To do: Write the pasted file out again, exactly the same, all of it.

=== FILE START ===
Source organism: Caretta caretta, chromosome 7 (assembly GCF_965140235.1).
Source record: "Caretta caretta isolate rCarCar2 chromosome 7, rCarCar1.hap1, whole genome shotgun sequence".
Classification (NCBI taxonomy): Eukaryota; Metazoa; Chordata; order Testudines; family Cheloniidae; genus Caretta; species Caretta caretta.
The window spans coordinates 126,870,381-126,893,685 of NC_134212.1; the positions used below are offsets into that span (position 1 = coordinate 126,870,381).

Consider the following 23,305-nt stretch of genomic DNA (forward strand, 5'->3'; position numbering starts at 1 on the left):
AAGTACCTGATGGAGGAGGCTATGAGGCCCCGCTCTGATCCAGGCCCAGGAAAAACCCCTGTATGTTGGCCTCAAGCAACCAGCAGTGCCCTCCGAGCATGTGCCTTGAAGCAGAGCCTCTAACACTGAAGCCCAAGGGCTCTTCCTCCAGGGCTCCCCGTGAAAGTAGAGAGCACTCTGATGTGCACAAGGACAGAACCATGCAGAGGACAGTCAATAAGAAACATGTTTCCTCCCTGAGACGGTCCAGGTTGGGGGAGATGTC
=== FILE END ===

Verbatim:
Source organism: Caretta caretta, chromosome 7 (assembly GCF_965140235.1).
Source record: "Caretta caretta isolate rCarCar2 chromosome 7, rCarCar1.hap1, whole genome shotgun sequence".
Classification (NCBI taxonomy): Eukaryota; Metazoa; Chordata; order Testudines; family Cheloniidae; genus Caretta; species Caretta caretta.
The window spans coordinates 126,870,381-126,893,685 of NC_134212.1; the positions used below are offsets into that span (position 1 = coordinate 126,870,381).

Consider the following 23,305-nt stretch of genomic DNA (forward strand, 5'->3'; position numbering starts at 1 on the left):
AAGTACCTGATGGAGGAGGCTATGAGGCCCCGCTCTGATCCAGGCCCAGGAAAAACCCCTGTATGTTGGCCTCAAGCAACCAGCAGTGCCCTCCGAGCATGTGCCTTGAAGCAGAGCCTCTAACACTGAAGCCCAAGGGCTCTTCCTCCAGGGCTCCCCGTGAAAGTAGAGAGCACTCTGATGTGCACAAGGACAGAACCATGCAGAGGACAGTCAATAAGAAACATGTTTCCTCCCTGAGACGGTCCAGGTTGGGGGAGATGTC